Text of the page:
Vik Bajaj unveils Foresite's new incubator, looking to hatch future giants crossing tech and healthcare
When it comes to harnessing data for healthcare and the life sciences, a rich infrastructure of expansive data collected and measured with the right tools are essential to uncover new insights and advance new products. And to build that, you need access to diverse talents backed by a patient investor.
Just ask Vik Bajaj. The former UC Berkeley researcher first left academia for Verily, Google’s foray into life sciences, where he saw the methods of marrying computation and biology were nearing maturity. After a few years as CSO there he moved on to Grail working towards the early detection of cancer — another data intensive endeavor — before landing his current role as managing director of Foresite Capital.
Yet in spite of all the progress he’s seen and helped propagate, it’s not quite there yet. There is still a gap between what’s currently available and what he sees as a transformation in healthcare enabled by the information revolution.
“Really what we perceive — and obviously I’m not alone in stating this — is that there is an economic crisis in our healthcare system where we are spending so much of our national product on healthcare and yet we have outcomes that are actually in decline in many populations,” Bajaj told Endpoints News. “And we think that there are many ways to make that industry more efficient and more responsive to the needs of its patients, but obviously this idea of using data science, the power of measurements, of understanding of experiments is fundamental to generating reliable evidence that will solve some of these large healthcare problems.”
The notion is what spurred him and Foresite CEO Jim Tananbaum to launch Foresite Labs, an entrepreneurial incubator designed to nurture some of the foundational companies at the nexus of data science and healthcare.
Foresite Labs removes three of the biggest barriers for startups in this space, according to Bajaj: It offers a pool of public and proprietary datasets, which would be expensive for any one company to generate; an analysis platform consisting of the leading tools to aid with clinical application of data; as well as a seasoned team of 20-plus — between the Boston and San Francisco offices — to offer scientific, technical and business support. As part of that, they also hook companies up with partners for resources such as lab space.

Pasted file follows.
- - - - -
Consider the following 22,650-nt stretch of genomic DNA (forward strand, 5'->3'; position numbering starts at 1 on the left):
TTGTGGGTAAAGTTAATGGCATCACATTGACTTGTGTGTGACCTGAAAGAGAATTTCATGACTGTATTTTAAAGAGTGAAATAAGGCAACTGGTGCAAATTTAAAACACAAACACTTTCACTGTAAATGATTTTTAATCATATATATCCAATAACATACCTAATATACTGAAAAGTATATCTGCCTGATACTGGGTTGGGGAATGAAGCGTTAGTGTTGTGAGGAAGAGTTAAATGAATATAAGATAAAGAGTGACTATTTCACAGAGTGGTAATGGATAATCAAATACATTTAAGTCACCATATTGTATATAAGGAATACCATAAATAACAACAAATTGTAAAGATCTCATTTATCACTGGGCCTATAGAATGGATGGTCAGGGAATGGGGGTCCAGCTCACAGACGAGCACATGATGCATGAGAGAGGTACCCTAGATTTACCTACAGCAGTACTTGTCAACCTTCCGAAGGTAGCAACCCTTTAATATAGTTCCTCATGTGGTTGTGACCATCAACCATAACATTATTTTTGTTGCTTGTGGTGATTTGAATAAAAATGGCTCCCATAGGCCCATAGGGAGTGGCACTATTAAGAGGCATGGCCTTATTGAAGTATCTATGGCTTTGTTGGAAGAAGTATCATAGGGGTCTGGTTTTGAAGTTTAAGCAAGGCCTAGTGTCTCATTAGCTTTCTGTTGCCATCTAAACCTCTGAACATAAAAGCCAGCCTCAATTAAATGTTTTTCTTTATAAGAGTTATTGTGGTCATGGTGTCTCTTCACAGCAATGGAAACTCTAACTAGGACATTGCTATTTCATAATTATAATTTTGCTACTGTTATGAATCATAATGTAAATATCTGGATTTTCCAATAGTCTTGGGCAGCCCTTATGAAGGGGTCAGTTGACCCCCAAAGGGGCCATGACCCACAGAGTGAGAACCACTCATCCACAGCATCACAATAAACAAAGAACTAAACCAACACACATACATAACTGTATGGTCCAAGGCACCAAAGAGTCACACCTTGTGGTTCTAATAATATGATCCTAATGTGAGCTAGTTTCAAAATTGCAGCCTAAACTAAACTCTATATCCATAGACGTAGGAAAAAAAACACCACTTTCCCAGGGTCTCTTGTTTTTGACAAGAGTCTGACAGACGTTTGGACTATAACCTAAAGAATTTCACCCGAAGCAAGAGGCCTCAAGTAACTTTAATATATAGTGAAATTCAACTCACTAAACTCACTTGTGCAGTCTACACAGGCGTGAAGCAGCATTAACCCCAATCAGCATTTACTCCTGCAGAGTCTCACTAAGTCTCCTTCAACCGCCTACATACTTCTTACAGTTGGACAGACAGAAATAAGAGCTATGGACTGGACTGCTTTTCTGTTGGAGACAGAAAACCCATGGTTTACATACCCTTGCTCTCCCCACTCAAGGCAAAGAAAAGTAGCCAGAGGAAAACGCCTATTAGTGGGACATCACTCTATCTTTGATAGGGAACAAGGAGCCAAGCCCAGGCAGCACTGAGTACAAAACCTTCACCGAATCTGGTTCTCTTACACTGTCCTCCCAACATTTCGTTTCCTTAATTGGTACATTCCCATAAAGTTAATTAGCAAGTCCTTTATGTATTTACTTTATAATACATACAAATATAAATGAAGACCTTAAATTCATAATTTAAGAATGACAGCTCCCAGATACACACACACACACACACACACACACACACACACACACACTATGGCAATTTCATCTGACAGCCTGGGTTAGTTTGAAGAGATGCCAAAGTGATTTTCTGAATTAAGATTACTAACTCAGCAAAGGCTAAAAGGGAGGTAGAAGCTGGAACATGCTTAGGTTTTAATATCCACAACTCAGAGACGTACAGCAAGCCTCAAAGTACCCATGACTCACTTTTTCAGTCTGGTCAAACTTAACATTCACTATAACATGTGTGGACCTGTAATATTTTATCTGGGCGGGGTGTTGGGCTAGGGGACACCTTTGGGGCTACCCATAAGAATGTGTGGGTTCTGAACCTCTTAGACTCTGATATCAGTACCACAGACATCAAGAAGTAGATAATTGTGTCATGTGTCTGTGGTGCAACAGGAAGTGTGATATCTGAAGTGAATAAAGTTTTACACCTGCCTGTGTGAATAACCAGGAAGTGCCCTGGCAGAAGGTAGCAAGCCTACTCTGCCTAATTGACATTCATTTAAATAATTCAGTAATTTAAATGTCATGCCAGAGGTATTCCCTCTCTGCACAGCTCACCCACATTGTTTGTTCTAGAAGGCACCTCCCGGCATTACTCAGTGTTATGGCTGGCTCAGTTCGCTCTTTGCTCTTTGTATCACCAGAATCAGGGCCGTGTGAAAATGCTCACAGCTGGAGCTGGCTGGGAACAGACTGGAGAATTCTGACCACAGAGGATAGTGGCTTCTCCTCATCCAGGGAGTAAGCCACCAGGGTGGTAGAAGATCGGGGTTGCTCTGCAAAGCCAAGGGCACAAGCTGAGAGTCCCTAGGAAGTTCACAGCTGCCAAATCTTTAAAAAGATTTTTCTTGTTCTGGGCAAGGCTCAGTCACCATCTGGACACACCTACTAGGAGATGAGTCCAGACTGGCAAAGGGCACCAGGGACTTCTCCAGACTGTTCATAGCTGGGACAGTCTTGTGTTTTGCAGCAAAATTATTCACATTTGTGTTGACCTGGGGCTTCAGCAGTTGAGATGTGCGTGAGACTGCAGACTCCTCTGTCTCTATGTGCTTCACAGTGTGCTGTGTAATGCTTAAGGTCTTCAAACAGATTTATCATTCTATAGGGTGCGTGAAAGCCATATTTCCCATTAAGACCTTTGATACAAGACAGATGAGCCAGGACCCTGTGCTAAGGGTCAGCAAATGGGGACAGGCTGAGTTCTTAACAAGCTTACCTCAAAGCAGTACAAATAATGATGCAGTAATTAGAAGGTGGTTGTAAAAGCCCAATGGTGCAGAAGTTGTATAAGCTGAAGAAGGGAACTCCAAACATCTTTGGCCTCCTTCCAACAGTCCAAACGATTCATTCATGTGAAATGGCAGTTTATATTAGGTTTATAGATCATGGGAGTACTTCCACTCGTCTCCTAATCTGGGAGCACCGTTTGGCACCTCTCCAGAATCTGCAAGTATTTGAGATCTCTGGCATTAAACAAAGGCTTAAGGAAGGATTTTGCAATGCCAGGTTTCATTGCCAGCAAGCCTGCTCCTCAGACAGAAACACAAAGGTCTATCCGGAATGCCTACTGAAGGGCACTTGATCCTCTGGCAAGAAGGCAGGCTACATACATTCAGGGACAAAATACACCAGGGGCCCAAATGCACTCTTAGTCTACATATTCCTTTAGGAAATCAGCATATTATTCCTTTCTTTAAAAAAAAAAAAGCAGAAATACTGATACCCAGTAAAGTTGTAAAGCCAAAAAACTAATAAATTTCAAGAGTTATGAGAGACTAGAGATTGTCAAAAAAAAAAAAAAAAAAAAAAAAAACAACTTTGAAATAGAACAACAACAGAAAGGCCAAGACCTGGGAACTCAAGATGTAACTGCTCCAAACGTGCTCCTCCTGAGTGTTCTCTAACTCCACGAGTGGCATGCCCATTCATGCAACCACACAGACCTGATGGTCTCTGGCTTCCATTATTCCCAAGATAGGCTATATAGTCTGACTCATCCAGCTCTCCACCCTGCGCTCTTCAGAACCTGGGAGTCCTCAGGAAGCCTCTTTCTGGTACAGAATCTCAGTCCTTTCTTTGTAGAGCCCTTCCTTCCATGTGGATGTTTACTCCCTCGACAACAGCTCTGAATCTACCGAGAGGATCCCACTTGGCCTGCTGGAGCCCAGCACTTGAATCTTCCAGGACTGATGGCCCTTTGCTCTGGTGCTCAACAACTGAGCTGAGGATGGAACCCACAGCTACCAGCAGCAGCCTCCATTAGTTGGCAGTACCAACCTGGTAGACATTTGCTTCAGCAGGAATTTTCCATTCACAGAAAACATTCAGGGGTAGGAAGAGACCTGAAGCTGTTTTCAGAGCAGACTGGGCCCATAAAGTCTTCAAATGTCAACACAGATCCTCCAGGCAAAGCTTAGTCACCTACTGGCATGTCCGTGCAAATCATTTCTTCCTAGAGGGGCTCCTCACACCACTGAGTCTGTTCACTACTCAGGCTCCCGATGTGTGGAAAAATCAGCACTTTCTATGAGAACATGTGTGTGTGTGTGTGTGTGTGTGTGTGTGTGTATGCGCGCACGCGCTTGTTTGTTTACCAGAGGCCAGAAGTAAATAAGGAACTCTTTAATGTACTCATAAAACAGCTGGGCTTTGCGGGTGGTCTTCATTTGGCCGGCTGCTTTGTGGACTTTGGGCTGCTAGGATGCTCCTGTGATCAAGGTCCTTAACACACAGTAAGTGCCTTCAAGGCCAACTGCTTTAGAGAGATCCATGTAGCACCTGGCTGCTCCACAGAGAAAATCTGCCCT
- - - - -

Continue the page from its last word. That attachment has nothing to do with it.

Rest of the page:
Correspondingly, he sees three types of ventures that would benefit the most from their incubation — and that they would be most interested in.
The first involves therapeutic opportunities centered around functional genomics; the second group build the infrastructure needed for clinical development using real-world evidence; the third category would look into personalized healthcare delivery based on individual assessment of disease risk.
Outside of these high level details, though, he’s letting little else slip about what Foresite Labs has been working on over the past year. The capital Foresite has to deploy, the number of ventures they would back at any one time, the capabilities they are considering adding — these are all staying under wraps.
One thing we know, though, is that Foresite has plenty of firepower and patience to seed companies where they see potential. Last May the firm closed its fourth fund at a record $668 million and vowed to beef up their machine learning chops to enable better investment decisions.
“We’re getting into this area where we believe through long experience has tremendous potential,” he said. “But it’s a potential that will be realized roughly over the next decade. […] That means that we’re going to be initially very measured in what we do, and very deliberate in launching a few high quality companies without putting numbers or targets on it.”
The team of experts they’ve recruited to Foresite Labs, he added, should prove to be the greatest asset over the long run. They include:
- Alex Blocker, head of data science (formerly of Grail and Verily)
- Rick Dewey, head of genomics discovery (formerly of the Regeneron Genetics Center)
- Damien Soghoian, head of operations and strategy (formerly of Verily)
- Paul Da Silva Jardine, head of drug discovery (formerly of Pfizer)
On top of that, he’s assembled a star-studded scientific advisory board featuring Mathai Mammen of J&J, Paola Arlotta of Harvard, Euan Ashley of Stanford, Calum MacRae of Brigham and Women’s Hospital, Steve Finkbeiner of Gladstone, Jeff Huber and Alex Aravanis of Grail, as well as Ruslan Medzhitov of the Howard Hughes Medical Institute.
“Obviously it will be an area that will be much bigger than what Foresite Labs does, but I think that we are a little bit ahead and so poised to have a huge influence over the transformation,” Bajaj said.